May 7, 2013

Washburn: End of Johns Hopkins' Tournament Streak a Good Thing

by Evan Washburn |

With Johns Hopkins on the outside looking in of the NCAA Division I men's tournament for the first time in 41 years, Evan Washburn argues it's time for the Blue Jays to join a conference.

On Sunday night, Johns Hopkins' streak of 41 straight appearances in the NCAA tournament was officially snapped. It was an expected conclusion to the Blue Jays' year after a disappointing 9-5 season that saw them beat only one team in the RPI top 20.

I was on the call for Johns Hopkins' final game of the regular season Friday night against Army. The reality of the streak ending became very clear when the result of the CAA final between Towson and Penn State came across the wire, about two hours before we hit the air at 7:30 p.m. This caused me to shift my thinking and analysis of the Blue Jays' situation, and how we would approach it throughout the broadcast.

Johns Hopkins played with incredible effort and emotion beating Army 13-6 on the Black Knights' senior night. The result was even more impressive due to the fact that the Blue Jays were playing without starters Tucker Durkin, Jack Reilly, John Ranagan and Mike Poppleton.

With their destiny all but set, Hopkins played with a freedom that I had not seen much of this season. The most impressive performances may have been those of Durkin and Ranagan, two seniors who I am sure envisioned a very different ending to their Hopkins career. Both were in street clothes for the game due to injury. That did not temper their excitement and encouragement for those who were on the field. The two captains were the most vocal and energized guys on the sideline and it was the right way to go out.

So, as we balanced game coverage with the big picture conversation about Johns Hopkins' eventual tournament absence, it became clear to me that the end of the streak will eventually be looked upon as a good thing for the program.

Coaches and players at Johns Hopkins are under a microscope unlike any other team in the country.

A history of success, a network television contract and a large and loyal fan base has made Johns Hopkins the most recognizable program in the nation. The attention has allowed head coach Dave Pietramala to bring in blue-chip recruits who understand the expectations that come with playing at Hopkins.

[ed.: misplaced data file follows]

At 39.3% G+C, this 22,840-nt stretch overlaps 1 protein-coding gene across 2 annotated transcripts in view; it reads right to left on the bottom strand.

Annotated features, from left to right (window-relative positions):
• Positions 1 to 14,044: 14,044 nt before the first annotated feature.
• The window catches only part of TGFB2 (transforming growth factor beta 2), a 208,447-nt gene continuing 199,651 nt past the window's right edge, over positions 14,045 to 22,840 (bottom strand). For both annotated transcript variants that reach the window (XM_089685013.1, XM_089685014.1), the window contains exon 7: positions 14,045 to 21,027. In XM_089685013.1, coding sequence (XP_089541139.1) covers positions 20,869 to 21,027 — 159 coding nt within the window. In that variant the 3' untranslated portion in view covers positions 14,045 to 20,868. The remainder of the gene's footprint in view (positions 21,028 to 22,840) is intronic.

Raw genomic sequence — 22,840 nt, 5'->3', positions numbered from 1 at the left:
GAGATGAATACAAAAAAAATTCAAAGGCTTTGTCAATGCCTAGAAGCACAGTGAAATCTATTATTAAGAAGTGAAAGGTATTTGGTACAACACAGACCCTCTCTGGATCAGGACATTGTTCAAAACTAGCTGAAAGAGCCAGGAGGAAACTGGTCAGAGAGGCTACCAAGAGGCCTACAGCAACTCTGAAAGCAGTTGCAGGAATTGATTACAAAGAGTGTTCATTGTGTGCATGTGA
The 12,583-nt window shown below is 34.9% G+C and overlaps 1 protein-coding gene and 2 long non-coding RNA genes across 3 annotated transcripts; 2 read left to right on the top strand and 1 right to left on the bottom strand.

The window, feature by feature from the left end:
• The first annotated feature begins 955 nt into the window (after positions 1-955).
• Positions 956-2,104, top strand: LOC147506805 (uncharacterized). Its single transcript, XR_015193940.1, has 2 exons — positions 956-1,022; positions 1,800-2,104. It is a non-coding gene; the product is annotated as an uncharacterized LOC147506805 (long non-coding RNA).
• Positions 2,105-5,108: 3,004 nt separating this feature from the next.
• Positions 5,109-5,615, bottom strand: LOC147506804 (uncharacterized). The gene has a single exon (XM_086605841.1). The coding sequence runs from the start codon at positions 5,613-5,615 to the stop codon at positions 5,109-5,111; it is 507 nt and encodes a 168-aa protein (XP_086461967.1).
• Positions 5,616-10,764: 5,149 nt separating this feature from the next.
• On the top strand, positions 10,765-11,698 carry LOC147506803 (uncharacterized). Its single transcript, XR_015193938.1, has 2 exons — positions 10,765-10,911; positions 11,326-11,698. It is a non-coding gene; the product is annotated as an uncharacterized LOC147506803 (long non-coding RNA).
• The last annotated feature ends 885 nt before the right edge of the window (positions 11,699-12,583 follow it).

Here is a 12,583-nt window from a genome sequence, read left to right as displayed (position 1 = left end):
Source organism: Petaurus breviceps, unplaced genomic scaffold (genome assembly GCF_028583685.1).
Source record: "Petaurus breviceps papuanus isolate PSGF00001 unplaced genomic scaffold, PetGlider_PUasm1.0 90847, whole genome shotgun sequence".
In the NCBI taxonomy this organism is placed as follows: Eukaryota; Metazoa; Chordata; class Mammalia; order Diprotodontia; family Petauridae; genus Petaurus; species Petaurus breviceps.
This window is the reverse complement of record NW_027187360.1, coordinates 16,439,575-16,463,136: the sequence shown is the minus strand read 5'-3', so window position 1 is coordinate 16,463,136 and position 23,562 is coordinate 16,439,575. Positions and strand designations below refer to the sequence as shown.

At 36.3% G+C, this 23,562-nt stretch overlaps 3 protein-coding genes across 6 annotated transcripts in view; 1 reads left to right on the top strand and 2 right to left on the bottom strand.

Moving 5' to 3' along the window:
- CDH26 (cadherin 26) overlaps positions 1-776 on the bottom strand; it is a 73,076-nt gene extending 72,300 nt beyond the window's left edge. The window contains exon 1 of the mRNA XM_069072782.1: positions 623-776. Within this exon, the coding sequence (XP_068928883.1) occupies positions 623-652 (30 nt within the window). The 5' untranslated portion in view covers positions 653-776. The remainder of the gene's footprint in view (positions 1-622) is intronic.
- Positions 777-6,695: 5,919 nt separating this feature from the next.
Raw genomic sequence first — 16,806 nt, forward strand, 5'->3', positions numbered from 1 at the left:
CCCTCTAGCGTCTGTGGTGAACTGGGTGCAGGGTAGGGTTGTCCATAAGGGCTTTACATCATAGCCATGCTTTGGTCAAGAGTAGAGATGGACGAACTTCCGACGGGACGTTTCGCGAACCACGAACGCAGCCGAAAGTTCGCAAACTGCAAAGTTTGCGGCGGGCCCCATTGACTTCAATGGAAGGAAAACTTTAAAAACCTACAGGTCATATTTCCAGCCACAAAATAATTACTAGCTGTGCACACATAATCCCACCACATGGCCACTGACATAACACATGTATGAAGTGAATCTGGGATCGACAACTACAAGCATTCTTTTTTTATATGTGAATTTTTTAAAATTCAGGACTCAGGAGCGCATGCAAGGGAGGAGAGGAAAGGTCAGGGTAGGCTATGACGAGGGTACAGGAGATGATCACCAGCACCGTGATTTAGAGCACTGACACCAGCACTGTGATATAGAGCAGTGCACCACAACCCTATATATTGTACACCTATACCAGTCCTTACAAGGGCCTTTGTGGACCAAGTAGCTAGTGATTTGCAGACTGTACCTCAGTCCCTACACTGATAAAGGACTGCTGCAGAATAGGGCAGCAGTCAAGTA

But this season, it seemed that those expectations and attention became a burden.

At the most crucial times during the season this team played tight. The best example was their performance in the second half of a season-killing loss to Loyola. Also throw in one-goal losses to North Carolina and Albany and you have the formula for this year's disappointment.

It is now time for Johns Hopkins to hit the reset and refresh button.

Priority number one is to get into a conference with an automatic qualifier. With no conference tournament to play for, Hopkins has lived and died upon every regular season game and the pressure just became too much this season. The Blue Jays have been the Notre Dame of college lacrosse for a while and in 2013 it finally came back to hurt them.

The Blue Jays have been the Notre Dame of college lacrosse for a while and in 2013 it finally came back to hurt them.

This is a fact not lost on Pietramala, who said this week that this season has given him pause and forced him to think about moving toward conference alignment.

Petrimala was steadfast that no decision has been made about conference affiliation, and he would know. Pietramala is on the blue-ribbon committee that will eventually make the recommendation to University president Ronald Daniels on whether or not to explore conference alignment.

Johns Hopkins is always concerned with their brand, and for good reason, but for their brand to continue to be the gold standard they must join a conference. Having the luxury of a conference tournament and automatic bid will allow this team to play with a freedom that has been absent for years.

If you are a Blue Jay player, coach or fan, watching this year's tournament from the outside for the first time in 41 years will be a hard reality. But as time passes the focus needs to shift towards the future and adapting to the ever-changing landscape of college lacrosse. By no means should Johns Hopkins ignore their past success, but they should not rely on it as the over arcing message for the program.

This is not a call for sweeping change.

Hopkins has everything it needs to be successful, but with no postseason in 2013 it now has the motivation and evidence to reset and recharge.

First-round predictions

With all tournament games being broadcasted on the ESPN family of networks I will not be on the call for any games. This affords me the chance to get into the prediction business.

No. 1 Syracuse (13-3) vs. Bryant (8-10)
Winner: Syracuse

No. 8 Penn State (12-4) vs. Yale (11-4)
Winner: Penn State

No. 5 North Carolina (12-3) vs. Lehigh (12-4)
Winner: North Carolina

No. 4 Denver (12-4) vs. Albany (13-4)
Winner: Albany

No. 3 Ohio State (12-3) vs. Towson (10-7)
Winner: Ohio State

No. 6 Maryland (10-3) vs. Cornell (12-3)
Winner: Maryland

No. 7 Duke (12-5) vs. Loyola (11-4)
Winner: Loyola

No. 2 Notre Dame (10-4) vs. Detroit (5-9)
Winner: Notre Dame

Evan Washburn, the former Delaware defenseman and current CBS Sports Network and NBC Sports Network lacrosse commentator, provides a column each Monday during the NCAA Division I men's lacrosse season. He is also host of CBS' "Inside the MLL" and will provide weekly MLL power rankings for starting Wednesday. Follow Evan on Twitter @EvanWashburn.

comments powered by Disqus

More Headlines